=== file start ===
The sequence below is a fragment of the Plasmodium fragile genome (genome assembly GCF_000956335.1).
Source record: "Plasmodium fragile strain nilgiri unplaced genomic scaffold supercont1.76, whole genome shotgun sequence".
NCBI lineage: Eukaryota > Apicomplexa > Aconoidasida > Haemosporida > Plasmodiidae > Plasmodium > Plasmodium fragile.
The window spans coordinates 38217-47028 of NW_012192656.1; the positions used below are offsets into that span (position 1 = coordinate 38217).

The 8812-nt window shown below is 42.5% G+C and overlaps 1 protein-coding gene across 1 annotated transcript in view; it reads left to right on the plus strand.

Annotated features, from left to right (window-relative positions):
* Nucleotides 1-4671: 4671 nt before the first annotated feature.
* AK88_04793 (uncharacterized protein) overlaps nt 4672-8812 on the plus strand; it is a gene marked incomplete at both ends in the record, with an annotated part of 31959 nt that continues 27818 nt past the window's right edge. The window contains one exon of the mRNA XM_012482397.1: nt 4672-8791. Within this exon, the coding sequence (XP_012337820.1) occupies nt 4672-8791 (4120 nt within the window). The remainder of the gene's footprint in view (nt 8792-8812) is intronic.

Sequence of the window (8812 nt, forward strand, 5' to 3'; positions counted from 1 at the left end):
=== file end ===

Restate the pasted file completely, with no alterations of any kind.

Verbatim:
The sequence below is a fragment of the Plasmodium fragile genome (genome assembly GCF_000956335.1).
Source record: "Plasmodium fragile strain nilgiri unplaced genomic scaffold supercont1.76, whole genome shotgun sequence".
NCBI lineage: Eukaryota > Apicomplexa > Aconoidasida > Haemosporida > Plasmodiidae > Plasmodium > Plasmodium fragile.
The window spans coordinates 38217-47028 of NW_012192656.1; the positions used below are offsets into that span (position 1 = coordinate 38217).

The 8812-nt window shown below is 42.5% G+C and overlaps 1 protein-coding gene across 1 annotated transcript in view; it reads left to right on the plus strand.

Annotated features, from left to right (window-relative positions):
* Nucleotides 1-4671: 4671 nt before the first annotated feature.
* AK88_04793 (uncharacterized protein) overlaps nt 4672-8812 on the plus strand; it is a gene marked incomplete at both ends in the record, with an annotated part of 31959 nt that continues 27818 nt past the window's right edge. The window contains one exon of the mRNA XM_012482397.1: nt 4672-8791. Within this exon, the coding sequence (XP_012337820.1) occupies nt 4672-8791 (4120 nt within the window). The remainder of the gene's footprint in view (nt 8792-8812) is intronic.

Sequence of the window (8812 nt, forward strand, 5' to 3'; positions counted from 1 at the left end):